reading (of a bill)
A word used for the stages where a bill is debated in Parliament before it is passed to become law.
Another name for the Senate.
A Senator or Member of Parliament who makes decisions on behalf of Canadians.
Another word for constituency or electoral district.
The Governor General approves a bill passed by Parliament to make it law. Sometimes a Royal Assent ceremony takes place in the Senate Chamber. Other times, the bill is signed at Rideau Hall, where the Governor General lives.
Also known as the Upper House of Parliament. This term also refers to the room where Senators meet regularly.
A member of the Senate in Canada. The Senate has 105 Senators to represent regions of Canada. Senators are appointed by the Governor General on the advice of the Prime Minister.
The person who carries the mace during the Speaker's Parade into the House of Commons Chamber and also ensures that the MPs are safe.
Speaker of the House of Commons
The Member of Parliament who is elected by the other Members of Parliament to run their meetings and to keep order in the House of Commons.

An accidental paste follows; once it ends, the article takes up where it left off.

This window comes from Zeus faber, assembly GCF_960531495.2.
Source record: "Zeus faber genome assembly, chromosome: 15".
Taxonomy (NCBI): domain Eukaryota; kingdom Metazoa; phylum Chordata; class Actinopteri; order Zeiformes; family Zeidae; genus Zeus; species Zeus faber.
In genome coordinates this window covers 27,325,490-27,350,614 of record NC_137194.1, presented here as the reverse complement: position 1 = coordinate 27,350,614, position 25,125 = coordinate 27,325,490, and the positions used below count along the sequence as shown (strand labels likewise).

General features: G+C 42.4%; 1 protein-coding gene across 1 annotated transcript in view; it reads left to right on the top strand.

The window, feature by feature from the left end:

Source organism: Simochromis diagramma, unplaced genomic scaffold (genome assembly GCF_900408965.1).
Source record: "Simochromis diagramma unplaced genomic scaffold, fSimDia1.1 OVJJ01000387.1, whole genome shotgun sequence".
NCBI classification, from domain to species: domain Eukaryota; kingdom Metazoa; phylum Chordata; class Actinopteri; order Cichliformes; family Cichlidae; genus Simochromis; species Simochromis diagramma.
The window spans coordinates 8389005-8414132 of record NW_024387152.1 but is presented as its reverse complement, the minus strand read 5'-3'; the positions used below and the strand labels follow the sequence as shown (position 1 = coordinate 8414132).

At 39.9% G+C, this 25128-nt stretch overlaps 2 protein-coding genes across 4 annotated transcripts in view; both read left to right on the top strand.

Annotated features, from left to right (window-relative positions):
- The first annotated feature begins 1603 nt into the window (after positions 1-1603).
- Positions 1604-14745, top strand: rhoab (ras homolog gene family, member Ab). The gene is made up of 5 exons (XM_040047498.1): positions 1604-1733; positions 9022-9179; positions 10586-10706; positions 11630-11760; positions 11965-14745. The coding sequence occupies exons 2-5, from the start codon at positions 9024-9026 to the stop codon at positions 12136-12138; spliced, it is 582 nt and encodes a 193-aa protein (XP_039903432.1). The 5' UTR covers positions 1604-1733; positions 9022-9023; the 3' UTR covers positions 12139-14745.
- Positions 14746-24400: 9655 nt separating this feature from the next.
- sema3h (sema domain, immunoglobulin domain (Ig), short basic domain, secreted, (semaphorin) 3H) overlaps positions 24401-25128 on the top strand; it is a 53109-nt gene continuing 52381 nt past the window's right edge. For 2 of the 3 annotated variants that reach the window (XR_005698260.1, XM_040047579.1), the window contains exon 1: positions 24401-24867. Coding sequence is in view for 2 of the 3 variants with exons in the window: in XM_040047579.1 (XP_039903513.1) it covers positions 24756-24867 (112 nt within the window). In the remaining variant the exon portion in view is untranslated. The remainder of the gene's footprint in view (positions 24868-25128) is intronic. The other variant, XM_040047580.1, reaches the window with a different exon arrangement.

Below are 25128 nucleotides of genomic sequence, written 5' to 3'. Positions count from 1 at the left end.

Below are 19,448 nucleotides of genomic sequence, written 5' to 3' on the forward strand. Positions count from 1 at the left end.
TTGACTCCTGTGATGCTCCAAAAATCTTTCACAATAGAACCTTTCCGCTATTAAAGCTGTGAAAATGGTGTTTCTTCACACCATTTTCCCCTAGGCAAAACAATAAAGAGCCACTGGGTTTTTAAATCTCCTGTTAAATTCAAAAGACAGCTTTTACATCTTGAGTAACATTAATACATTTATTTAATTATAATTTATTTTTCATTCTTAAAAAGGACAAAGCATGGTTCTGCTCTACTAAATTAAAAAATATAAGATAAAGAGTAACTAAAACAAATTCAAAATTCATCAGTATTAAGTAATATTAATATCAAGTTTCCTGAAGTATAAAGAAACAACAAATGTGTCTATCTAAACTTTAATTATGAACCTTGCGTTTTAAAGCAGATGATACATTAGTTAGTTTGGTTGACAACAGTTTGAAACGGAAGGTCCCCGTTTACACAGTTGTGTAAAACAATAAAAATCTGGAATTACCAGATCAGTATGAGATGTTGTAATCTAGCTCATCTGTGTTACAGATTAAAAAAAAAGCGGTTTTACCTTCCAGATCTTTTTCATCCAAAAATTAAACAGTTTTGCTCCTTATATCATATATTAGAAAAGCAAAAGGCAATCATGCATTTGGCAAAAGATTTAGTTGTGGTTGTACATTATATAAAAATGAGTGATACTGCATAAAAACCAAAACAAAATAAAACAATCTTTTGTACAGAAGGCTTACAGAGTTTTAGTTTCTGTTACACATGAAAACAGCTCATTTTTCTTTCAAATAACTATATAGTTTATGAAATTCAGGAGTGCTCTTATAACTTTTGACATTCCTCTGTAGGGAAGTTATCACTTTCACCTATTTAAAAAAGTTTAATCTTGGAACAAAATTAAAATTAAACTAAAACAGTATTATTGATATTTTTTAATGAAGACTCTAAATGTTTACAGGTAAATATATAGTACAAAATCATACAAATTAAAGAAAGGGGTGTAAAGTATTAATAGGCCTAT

Speaker of the Senate
The Senator who is appointed by the Governor General on the advice of the Prime Minister to run their meetings and to keep order in the Senate.
Speaker's Parade (Senate)
The Speaker of the Senate, the Clerk of the Senate, the Usher of the Black Rod, the Mace Bearer and other officials walk formally from the Speaker's Chambers to the Senate before the opening of a sitting.
Speaker's Parade (House of Commons)
The Speaker of the House of Commons, the Sergeant-at-Arms with the Mace, the Clerk of the House and other officials walk formally from the Speaker's Office to the House of Commons before the opening of a sitting.
Speech from the Throne
The speech given by the Governor General at the start of a new session of Parliament, describing what the government plans to do.
A special chair in the Senate Chamber reserved for the use of the monarch or the Governor General.
Something that is done a certain way because it is the way it has been done for many years
Another name for the Senate.
Usher of the Black Rod
An officer of the Senate who is sent to summon members of the House of Commons to the Senate Chamber for ceremonies such as the Throne Speech and Royal Assent. The Usher uses the black rod to knock on the door of the House of Commons Chamber.
(1) The way citizens choose a representative in an election.
(2) The process Senators and MPs use to make a decision.